James “Son Ford” Thomas, Clay sculptures 1930-1990
James Thomas adopted the moniker as a blues performer playing the Mississippi Delta region. Thomas first learned guitar and sculpture from his uncle, and his art proved a valuable source of income, supplementing the wages he earned picking cotton and digging graves. In 1982 Thomas’s clay sculptures were featured in Black Folk Art in America, 1930–1980, organized by the Corcoran Gallery of Art in Washington, DC. Thomas sculpted native animals, such as birds, alligators, and rattlesnakes, as well as funerary figures and busts. One of many such skulls, Untitled of 1988, features a gaping mouth, lined with human teeth, split into a macabre grin. The skeletal form reflects Thomas’s professed affinity for “hoodoo” beliefs. He claimed to rely on dreams as sources for both his songs and his sculptures, and many of his portrait busts evoke a dreamlike state of flux and vagueness.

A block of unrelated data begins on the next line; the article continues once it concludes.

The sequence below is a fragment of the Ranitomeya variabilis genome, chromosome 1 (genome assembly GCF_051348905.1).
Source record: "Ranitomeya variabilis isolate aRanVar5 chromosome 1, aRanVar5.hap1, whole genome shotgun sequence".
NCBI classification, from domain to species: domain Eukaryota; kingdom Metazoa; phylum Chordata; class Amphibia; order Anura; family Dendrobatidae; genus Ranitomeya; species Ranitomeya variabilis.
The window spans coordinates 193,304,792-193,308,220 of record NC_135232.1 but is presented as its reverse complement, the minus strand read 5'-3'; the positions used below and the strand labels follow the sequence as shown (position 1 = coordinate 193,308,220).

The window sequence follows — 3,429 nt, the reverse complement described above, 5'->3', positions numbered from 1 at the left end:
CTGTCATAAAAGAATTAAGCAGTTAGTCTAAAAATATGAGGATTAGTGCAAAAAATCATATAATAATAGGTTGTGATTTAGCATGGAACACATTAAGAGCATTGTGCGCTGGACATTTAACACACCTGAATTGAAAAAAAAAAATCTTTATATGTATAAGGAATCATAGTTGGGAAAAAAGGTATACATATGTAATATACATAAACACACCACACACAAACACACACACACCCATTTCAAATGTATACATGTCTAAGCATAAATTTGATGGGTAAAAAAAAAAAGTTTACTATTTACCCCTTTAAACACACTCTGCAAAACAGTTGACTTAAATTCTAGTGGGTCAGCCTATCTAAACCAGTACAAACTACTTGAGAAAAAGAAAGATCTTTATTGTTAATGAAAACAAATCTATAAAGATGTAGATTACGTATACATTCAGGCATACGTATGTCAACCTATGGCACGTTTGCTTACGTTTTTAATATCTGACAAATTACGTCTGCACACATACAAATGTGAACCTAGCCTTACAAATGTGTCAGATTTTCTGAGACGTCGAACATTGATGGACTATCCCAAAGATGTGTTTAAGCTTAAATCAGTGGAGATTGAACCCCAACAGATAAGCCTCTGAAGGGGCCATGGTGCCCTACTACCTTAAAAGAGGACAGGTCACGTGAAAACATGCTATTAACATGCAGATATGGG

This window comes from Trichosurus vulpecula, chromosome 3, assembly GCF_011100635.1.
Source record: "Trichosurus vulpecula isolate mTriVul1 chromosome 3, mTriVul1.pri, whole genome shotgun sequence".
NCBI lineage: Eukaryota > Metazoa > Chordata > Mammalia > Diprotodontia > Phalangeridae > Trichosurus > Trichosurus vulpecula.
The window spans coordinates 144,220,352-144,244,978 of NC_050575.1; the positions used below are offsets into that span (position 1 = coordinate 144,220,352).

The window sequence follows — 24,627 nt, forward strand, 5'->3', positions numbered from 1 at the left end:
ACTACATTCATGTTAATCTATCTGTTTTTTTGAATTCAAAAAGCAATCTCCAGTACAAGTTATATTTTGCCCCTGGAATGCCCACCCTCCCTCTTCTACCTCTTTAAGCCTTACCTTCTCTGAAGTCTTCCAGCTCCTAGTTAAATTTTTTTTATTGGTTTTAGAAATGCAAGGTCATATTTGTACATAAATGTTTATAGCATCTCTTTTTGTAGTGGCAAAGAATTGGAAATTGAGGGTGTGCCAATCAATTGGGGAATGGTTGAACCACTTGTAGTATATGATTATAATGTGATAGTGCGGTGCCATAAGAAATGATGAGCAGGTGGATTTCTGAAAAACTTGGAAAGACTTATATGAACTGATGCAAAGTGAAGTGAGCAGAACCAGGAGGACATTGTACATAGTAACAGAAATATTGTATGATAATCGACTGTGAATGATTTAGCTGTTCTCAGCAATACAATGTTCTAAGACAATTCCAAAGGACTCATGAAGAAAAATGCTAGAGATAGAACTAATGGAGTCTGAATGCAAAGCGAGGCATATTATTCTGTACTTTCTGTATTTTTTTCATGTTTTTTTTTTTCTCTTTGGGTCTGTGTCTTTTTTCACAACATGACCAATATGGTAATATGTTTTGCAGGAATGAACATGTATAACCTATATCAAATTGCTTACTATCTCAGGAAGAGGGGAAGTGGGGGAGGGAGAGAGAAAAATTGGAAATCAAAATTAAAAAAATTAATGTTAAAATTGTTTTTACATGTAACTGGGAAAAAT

- James “Son Ford” Thomas by Jenevive Nykolak